Now, for episode three, PleasrHouse is presenting a 24-hour Unisocks bonfire as they auction off Unisocks NFT id=69 alongside a series of limited edition Unisocks tribute NFTs. For every 666 of the 2000 limited-edition tributes minted, one $SOCKS token will be burned (onchain) and redeemed. If they mint out, there is talk that real socks may burn too. The auction will culminate in a one-hour livestream featuring Uniswap CEO Hayden Adams (tune in here at 7:30pm ET on Wednesday, March 22). With the auction underway and the faint smell of burning cotton in the air, ZINE’s head of editorial Yana Sosnovskaya caught up with PleasrDAO members Jamis Johnson and Chris Eberle to talk about auctions, late-night TV, and turning to the absurd to weather Crypto Winter.
Yana Sosnovskaya (ZINE): PleasrDAO initially started as more of an exclusive group of people. But with the PleasrHouse, you are doing the reverse and opening out to a public group. What was the desire and the intention behind that?
Jamis Johnson: PleasrDAO had a wonderful, magical inception, and that first episode of our life was all about collecting interesting, bizarre, digital, and real artifacts. We saw that as our first act. But there are only so many things you can purchase before you have to start generating ideas rather than just acquiring them. And we have always wanted to do something fun and wacky and ridiculous, something that others aren’t willing to take on. With the combined brain power of the DAO and creativity, we wanted to experiment. Now we’re in season two of PleasrDAO wherein we put our first idea onto the world, our best foot forward. This is just like a Willy Wonka experiment. PleasrHouse is essentially The Tonight Show meets Web3. Twitch meets a Sotheby’s auction. It’s the first of its kind in Web3 media. It’s an ongoing experiment. We want to try a lot of different concepts and ideas right off of this platform. There’s an infinite landscape of ridiculous things that we can do on this.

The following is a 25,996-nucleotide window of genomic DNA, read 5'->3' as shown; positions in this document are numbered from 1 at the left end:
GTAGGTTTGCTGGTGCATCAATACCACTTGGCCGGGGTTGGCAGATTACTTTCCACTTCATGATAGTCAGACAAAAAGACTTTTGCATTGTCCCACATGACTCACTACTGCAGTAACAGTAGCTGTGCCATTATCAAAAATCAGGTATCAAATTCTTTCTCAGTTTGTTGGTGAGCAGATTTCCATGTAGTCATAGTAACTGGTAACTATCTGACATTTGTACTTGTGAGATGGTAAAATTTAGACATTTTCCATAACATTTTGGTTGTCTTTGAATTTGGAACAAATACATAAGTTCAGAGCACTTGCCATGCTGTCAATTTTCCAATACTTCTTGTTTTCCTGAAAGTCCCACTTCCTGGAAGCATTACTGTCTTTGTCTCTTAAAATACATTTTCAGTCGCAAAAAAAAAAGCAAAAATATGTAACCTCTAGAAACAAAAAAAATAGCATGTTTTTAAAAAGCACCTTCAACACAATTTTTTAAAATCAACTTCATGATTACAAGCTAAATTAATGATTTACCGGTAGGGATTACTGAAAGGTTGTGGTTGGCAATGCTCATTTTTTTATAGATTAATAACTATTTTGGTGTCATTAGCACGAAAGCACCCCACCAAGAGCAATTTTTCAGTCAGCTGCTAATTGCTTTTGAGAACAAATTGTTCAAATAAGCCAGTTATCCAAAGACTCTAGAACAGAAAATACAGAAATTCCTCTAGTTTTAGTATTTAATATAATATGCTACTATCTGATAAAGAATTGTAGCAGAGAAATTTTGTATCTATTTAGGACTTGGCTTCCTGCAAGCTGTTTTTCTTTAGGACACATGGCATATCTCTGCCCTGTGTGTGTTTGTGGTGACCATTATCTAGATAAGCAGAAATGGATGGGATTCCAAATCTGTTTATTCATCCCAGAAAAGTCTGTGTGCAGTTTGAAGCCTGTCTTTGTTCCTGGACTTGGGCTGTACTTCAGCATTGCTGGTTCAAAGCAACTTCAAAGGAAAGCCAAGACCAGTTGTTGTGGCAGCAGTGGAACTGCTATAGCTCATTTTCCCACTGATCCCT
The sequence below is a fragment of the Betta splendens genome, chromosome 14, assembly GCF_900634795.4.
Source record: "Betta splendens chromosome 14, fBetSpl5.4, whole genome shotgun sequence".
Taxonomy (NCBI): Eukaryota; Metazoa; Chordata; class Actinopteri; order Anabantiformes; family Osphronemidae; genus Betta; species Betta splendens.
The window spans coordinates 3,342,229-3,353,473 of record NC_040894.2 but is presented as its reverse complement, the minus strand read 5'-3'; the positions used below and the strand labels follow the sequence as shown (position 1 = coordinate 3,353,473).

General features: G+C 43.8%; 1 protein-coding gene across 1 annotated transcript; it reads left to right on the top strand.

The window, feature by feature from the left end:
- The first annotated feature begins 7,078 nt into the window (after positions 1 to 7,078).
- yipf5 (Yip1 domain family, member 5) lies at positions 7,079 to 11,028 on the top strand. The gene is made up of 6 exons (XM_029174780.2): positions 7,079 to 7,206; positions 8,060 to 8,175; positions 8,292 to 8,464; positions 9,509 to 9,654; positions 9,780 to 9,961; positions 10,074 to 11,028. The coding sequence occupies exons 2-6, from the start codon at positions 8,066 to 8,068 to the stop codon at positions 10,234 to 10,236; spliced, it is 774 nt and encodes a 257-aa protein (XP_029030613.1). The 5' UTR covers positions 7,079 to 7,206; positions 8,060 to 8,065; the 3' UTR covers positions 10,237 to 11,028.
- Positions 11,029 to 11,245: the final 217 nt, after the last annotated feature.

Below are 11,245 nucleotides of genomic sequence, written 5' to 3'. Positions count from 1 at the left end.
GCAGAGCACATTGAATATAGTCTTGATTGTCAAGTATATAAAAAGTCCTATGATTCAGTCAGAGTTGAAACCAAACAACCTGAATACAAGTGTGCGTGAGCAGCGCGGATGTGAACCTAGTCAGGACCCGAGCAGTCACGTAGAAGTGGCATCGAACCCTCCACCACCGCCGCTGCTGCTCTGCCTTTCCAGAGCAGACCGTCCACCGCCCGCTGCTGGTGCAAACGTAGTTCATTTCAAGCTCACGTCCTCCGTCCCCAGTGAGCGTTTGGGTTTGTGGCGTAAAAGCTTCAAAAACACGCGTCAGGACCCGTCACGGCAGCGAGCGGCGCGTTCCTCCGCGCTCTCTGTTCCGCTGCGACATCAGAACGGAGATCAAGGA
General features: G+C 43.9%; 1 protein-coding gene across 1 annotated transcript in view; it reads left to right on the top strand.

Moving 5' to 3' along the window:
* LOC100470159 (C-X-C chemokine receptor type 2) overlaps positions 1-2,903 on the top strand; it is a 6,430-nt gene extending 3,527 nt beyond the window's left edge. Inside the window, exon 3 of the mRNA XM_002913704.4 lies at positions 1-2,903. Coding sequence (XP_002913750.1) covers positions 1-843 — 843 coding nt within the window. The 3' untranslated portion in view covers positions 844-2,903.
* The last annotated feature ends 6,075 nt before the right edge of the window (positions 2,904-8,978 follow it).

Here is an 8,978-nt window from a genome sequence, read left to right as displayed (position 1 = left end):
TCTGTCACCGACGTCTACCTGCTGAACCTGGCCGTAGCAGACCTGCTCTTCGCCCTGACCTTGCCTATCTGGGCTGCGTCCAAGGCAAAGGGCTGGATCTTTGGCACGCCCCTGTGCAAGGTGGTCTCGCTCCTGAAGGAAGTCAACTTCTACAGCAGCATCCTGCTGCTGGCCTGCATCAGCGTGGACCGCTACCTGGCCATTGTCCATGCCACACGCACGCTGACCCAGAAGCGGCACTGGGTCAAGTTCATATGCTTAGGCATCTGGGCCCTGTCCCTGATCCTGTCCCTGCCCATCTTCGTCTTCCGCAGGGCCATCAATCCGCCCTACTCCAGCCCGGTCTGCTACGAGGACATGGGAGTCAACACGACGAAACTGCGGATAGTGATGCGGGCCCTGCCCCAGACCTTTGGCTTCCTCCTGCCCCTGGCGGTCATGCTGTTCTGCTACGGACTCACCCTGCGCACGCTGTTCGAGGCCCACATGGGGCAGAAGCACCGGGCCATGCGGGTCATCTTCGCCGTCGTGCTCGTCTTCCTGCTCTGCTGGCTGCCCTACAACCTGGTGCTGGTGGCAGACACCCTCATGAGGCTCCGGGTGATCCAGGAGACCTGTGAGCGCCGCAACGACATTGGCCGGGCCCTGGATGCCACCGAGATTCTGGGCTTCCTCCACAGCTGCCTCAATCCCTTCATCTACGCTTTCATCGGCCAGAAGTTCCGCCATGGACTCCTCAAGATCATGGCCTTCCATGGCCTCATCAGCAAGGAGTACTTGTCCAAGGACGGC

YS: To come back to the comparison to Sotheby’s—what is missing from a traditional auction house system or approach?
JJ: We love Sotheby’s and Christie’s. We’re close with a lot of people there. I don’t necessarily think of us as competitors, more so complementaries. But in our experience as a DAO trying to participate in the Sotheby’s auction—we were actually the first DAO to register at a traditional auction house—there were a lot of barriers to entry, a lot of hurdles that we had to overcome. I think that it’s easier for an individual than an onchain organization to register and to participate, but the traditional auction houses definitely feel a lot more gated. We all know that the blockchain is the ultimate medium on which anyone can participate. All you need is a wallet and some ether. You don’t even need an email address for PleasrHouse. Just click connect. I think that the blockchain just enables a lot more participation, and we’re going to try to take advantage of that by getting as many people as we can in the world to come join.